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Monday April 30, 2012 Gators hope out-of-towners feel the heat at American Lacrosse Conference Tournament

Updated: 5:30pm, April 30

Don Dizney Stadium

Don Dizney Stadium and that famous Florida heat could provide Gators a distinctive homefield advantage.

GAINESVILLE, Fla. -- Johns Hopkins University lacrosse coach Janine Tucker brought the Blue Jays to town for the first and only time a year ago, so she knows what to expect later this week at Dizney Stadium.

That’s why Tucker is getting the message out to her players before the team leaves Baltimore for sunny Gainesville for this week’s American Lacrosse Conference Tournament.

“We are telling them to drink a lot of water, trying to hydrate ourselves in preparation for coming down to Florida,” Tucker said Monday. “They don’t call it The Swamp for nothing.”

Tucker told a story about how the heat impacted Johns Hopkins in a 14-10 loss to the Gators in April 2011. One of the Blue Jays needed medical assistance after the game due to hydration issues.

Memo to all out-of-town teams visiting Thursday through Saturday: Yes, it’s going to be hot.

The Weather Channel forecasts a high of 88 on Thursday and 90 on Friday and Saturday.

Amanda O'Leary

While those temperatures might raise a few eyebrows up North in early May, Gators coach Amanda O’Leary won’t blink an eye.

“The hotter the better,’’ O’Leary said. “The ability I think to play in these conditions certainly provides us with a home-field advantage just because of the heat and humidity.”

During a conversation with Penn State coaches this week, O’Leary said they told her about wearing winter coats and sweatpants during their final regular-season on Saturday at home. She offered some advice.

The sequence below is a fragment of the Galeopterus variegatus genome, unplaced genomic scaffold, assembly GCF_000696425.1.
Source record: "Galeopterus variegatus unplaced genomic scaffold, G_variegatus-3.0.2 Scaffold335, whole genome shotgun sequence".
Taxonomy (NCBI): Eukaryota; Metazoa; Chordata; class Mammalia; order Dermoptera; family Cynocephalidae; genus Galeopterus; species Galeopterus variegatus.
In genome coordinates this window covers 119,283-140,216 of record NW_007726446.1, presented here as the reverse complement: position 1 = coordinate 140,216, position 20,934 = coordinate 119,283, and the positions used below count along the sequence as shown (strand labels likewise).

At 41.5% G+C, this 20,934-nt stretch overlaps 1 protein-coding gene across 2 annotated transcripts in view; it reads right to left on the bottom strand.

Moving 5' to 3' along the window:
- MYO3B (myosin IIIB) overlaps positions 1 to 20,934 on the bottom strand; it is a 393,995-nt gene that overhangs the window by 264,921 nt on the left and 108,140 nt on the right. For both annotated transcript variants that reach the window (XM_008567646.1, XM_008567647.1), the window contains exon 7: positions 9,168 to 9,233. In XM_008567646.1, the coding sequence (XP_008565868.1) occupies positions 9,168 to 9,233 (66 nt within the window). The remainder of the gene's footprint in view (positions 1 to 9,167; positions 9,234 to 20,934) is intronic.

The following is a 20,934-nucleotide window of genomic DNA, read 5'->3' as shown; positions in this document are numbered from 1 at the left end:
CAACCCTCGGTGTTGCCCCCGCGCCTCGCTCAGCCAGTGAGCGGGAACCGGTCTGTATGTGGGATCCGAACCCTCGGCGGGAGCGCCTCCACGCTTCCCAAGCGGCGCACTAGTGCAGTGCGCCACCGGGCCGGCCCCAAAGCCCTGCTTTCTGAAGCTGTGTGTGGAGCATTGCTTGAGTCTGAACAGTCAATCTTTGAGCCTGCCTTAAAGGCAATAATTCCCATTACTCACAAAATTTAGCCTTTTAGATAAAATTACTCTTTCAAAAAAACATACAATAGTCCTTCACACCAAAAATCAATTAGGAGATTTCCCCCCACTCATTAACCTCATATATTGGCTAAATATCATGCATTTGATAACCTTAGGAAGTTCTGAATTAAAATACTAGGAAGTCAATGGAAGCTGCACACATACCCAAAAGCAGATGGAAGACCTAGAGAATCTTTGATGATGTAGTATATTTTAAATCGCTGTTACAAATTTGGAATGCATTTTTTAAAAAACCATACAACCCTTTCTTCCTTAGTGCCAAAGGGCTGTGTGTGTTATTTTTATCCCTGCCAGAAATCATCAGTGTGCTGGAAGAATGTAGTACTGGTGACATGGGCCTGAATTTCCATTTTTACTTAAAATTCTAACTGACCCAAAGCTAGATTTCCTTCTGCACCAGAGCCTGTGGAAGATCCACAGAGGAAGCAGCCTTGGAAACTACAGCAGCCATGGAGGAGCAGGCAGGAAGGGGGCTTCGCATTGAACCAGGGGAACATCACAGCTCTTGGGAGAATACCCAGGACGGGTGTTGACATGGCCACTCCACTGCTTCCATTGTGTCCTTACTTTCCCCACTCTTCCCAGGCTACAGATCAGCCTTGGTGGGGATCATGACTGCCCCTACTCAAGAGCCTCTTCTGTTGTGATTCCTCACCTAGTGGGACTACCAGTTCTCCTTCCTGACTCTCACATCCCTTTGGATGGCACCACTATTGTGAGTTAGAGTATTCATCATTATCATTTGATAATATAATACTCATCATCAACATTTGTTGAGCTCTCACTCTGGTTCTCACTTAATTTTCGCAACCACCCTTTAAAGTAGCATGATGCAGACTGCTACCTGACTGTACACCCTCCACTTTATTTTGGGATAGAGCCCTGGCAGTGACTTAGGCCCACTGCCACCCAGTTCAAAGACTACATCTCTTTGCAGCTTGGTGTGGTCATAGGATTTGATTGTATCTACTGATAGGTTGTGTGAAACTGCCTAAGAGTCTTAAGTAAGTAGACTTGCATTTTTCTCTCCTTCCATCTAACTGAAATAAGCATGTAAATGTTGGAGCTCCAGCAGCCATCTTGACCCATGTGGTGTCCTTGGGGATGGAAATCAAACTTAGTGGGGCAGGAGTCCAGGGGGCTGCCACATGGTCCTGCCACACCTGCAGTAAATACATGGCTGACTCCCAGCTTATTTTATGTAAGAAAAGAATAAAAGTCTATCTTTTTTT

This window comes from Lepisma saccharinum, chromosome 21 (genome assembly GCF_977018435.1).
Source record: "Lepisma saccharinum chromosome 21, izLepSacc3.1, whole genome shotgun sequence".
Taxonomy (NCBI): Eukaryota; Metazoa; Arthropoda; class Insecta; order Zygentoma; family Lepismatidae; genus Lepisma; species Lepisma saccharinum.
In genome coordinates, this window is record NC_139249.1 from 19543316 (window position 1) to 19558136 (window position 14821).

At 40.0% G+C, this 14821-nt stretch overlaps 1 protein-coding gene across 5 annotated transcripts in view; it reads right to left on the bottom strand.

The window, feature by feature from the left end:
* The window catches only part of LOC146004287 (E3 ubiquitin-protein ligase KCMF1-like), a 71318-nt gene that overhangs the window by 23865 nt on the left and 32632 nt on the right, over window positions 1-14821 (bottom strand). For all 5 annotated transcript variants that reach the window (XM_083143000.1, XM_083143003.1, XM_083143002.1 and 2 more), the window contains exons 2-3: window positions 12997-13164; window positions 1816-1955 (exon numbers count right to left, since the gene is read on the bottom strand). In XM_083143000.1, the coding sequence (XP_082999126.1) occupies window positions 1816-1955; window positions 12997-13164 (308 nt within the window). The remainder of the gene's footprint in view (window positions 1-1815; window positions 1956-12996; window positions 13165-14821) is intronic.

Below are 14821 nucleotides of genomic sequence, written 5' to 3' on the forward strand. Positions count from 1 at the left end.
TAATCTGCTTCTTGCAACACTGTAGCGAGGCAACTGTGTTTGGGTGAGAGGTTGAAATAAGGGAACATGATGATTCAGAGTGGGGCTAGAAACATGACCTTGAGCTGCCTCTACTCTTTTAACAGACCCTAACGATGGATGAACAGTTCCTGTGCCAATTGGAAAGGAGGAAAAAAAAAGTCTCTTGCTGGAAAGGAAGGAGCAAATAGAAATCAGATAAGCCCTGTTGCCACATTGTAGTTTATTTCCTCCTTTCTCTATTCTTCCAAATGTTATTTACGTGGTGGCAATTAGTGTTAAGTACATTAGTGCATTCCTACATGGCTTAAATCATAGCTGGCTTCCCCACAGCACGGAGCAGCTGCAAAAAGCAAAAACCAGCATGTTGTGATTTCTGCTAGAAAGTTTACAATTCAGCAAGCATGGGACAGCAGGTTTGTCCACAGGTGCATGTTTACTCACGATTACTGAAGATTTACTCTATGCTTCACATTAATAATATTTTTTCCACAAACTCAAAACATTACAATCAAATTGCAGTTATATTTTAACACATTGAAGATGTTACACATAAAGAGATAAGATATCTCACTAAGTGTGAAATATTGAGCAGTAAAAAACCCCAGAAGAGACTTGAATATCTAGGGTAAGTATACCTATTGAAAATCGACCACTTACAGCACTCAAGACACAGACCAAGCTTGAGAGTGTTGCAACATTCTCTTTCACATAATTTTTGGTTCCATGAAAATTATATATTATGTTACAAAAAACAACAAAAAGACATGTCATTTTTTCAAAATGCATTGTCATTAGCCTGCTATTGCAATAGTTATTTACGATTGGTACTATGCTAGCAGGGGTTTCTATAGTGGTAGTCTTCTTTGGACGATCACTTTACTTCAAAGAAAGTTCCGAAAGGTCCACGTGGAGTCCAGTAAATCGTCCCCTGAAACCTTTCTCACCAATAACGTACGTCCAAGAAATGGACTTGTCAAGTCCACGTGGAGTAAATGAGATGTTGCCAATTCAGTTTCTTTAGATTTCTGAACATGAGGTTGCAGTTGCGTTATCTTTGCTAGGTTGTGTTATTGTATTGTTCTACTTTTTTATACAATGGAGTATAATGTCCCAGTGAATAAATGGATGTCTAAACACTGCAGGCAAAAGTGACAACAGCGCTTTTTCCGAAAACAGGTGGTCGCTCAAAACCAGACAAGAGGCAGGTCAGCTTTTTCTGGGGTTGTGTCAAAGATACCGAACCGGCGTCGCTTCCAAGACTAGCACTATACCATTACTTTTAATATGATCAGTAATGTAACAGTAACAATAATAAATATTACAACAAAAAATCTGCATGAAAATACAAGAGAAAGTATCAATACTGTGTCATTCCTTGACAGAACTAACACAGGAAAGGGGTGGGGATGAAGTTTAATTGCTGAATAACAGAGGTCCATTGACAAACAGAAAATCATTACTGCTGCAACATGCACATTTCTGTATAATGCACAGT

“You can leave those behind,’’ she said.

Florida closed the season with an 8-7 win on a chilly day at Northwestern on April 21, many of the players wearing long sleeves on the sideline to stay warm.

The good news for the visiting teams is that they all will have a practice in the steamy Florida sunshine before they play a game.

Penn State coach Missy Doherty doesn’t expect her team to have too much difficulty since the Nittany Lions played at Florida on April 14.

“You adjust to the conditions pretty quickly,’’ Doherty said. “It was definitely a hot day, pretty much what we expected.”

Besides the Gators, the only other team in the tournament that calls the South home is Vanderbilt. Northwestern, Johns Hopkins, Penn State and Ohio State round out the field.

This marks the first time Florida, in its third-year as a program, has hosted the tournament. The Gators are 28-4 at home in their brief history.

Buckeyes coach Alexis Venechanos said she’ll keep her game plan flexible, in part because of potential heat issues.

“I guess will see when we get down there,’’ she said. “If the weather is a factor, we’ll adjust accordingly.”

Johns Hopkins played the Gators tough on a sunny afternoon in Baltimore earlier this season, losing 13-12 in double-overtime. But the conditions lacked the humidity that Florida offers.

“We are taking steps to use more bodies than less,’’ Tucker said. “I think we’re going to try and rotate more kids out there to give more kids breaks and to make sure everybody is able to get their legs under them and make certain we don’t have any heat issued medically.

“It’s just part of the game and something that we are preparing for. You can’t let it become a distraction.”

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